Michael Stuhlbarg, Timothée Chalamet and Armie Hammer in a scene from “Call Me By Your Name.”(Sony Pictures Classics via AP)

Now that we know Michael Stuhlbarg isn’t going to be an Oscar contender, can we just make up a prize to give him in honor of a standout year?

The actor might not have major name recognition, but he’s been doing incredible work for a long time, especially since starring in the 2009 Coen brothers movie “A Serious Man.” He’s never had a stretch quite like 2017, however, during which he had supporting turns in three best picture nominees — “The Shape of Water,” “Call Me By Your Name” and “The Post” — and nailed every scene in the third season of FX’s “Fargo.”

He was hardly a lock for a supporting actor nomination. His best shot was for “Call Me By Your Name,” but it seemed more likely that Armie Hammer, who had the larger role, would get the spot. Instead, neither landed a nomination. Woody Harrelson ended up a surprise nominee for “Three Billboards Outside Ebbing, Missouri,” along with two actors who were on the bubble — Christopher Plummer and Richard Jenkins — so the movie was shut out of the category.

Stuhlbarg’s part in “Call Me By Your Name” was understated but also emerged as the emotional anchor for the movie. He played the professor father of Elio (best actor nominee Timothée Chalamet), and the one who introduces his teen son to Oliver (Hammer), kicking off a summerlong romance. At the end of the drama, as Elio is mourning the end of that affair, Stuhlbarg delivers a gorgeous, poignant monologue about the importance of such extreme emotions and the reasons it’s better to feel them rather than bury them. For a lot of viewers, this was the moment when the tears really started to flow, which is why some fans of the movie are so heartbroken over the Oscars snub.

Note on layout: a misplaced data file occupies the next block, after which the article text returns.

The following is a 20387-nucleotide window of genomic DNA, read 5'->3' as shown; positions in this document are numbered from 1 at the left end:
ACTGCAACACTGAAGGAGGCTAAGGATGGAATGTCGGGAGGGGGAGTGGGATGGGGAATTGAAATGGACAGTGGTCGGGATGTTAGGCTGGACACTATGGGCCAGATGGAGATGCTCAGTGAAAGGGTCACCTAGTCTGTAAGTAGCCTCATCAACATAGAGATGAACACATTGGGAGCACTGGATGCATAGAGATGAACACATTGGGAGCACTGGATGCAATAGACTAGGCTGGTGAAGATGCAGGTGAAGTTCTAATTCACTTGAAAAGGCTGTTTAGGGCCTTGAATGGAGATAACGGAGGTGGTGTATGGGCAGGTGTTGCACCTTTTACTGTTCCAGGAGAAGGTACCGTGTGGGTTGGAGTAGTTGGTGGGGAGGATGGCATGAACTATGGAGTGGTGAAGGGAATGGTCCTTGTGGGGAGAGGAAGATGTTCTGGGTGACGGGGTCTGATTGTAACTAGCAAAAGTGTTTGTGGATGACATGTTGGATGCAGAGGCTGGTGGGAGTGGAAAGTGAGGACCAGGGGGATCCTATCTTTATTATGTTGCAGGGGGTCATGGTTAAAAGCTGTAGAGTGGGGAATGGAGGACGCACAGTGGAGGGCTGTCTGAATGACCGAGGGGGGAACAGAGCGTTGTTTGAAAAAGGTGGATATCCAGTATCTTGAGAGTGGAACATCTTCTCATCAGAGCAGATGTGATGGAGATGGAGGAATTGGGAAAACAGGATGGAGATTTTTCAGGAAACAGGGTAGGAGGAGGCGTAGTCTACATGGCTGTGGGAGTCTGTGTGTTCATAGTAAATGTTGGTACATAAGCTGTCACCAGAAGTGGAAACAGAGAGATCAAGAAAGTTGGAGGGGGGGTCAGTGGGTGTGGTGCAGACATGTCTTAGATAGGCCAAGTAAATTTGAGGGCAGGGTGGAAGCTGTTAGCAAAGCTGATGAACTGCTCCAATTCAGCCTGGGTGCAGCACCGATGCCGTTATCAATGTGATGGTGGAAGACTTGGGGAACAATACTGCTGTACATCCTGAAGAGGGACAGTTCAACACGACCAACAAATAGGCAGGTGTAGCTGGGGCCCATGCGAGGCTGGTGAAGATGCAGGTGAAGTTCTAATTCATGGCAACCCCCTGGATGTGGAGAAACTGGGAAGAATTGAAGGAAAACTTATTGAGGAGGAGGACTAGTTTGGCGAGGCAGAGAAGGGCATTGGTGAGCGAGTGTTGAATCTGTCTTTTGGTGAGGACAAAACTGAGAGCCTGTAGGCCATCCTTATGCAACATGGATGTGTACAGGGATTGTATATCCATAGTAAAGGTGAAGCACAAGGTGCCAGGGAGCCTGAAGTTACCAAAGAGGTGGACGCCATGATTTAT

But Stuhlbarg still deserves some kind of prize for being both prolific and consistently wonderful this year. He isn’t the only actor to show up in a bunch of recent awards contenders: Caleb Landry Jones had three very different parts in “Three Billboards,” “Get Out” and “The Florida Project”; Tracy Letts was in “The Post” and “Lady Bird”; and Chalamet was in basically everything. But Stuhlbarg’s presence tended to add a level of emotional weight to his movies. In “The Shape of Water,” for example, he was a Russian spy scientist who puts his life at risk by double-crossing both sides to save an aquatic monster from certain death. In “The Post,” he had a smaller role with more name recognition, playing New York Times editor Abe Rosenthal.

And in “Fargo” he sported a flat-top and a bushy mustache and drove a ridiculous yellow Hummer to play Sy Feltz, a character who was both unintentionally hilarious and incredibly tragic. His character was the right-hand man of Ewan McGregor’s Emmit Stussy, and when McGregor accepted his Golden Globe for best actor in a drama series, he gave a shout-out to the actors who worked alongside him. “There wouldn’t be any Emmit Stussy without David Thewlis and Michael Stuhlbarg,” he said, giving some credit to a couple of unsung heroes of character acting.

It isn’t quite the same as getting their own Globes, but it’s some consolation. And besides, there will be more opportunities in the future. This year, Stuhlbarg will have a role in Hulu’s buzzy series about 9/11, “The Looming Tower,” which comes out next month. And he may have a shot at reprising his “Call Me By Your Name” role if a sequel does in fact pan out.

There’s no guarantee that those parts will lead to prizes, but maybe it doesn’t matter when we know the real winner.

Read more:

Oscar nominations snubs and surprises: James Franco, ‘Wonder Woman’ miss out

Greta Gerwig and Jordan Peele are among those to make history with their Oscar nominations

‘Get Out’ was a genre-bending hit. Here’s why it’s a remarkable Oscar contender.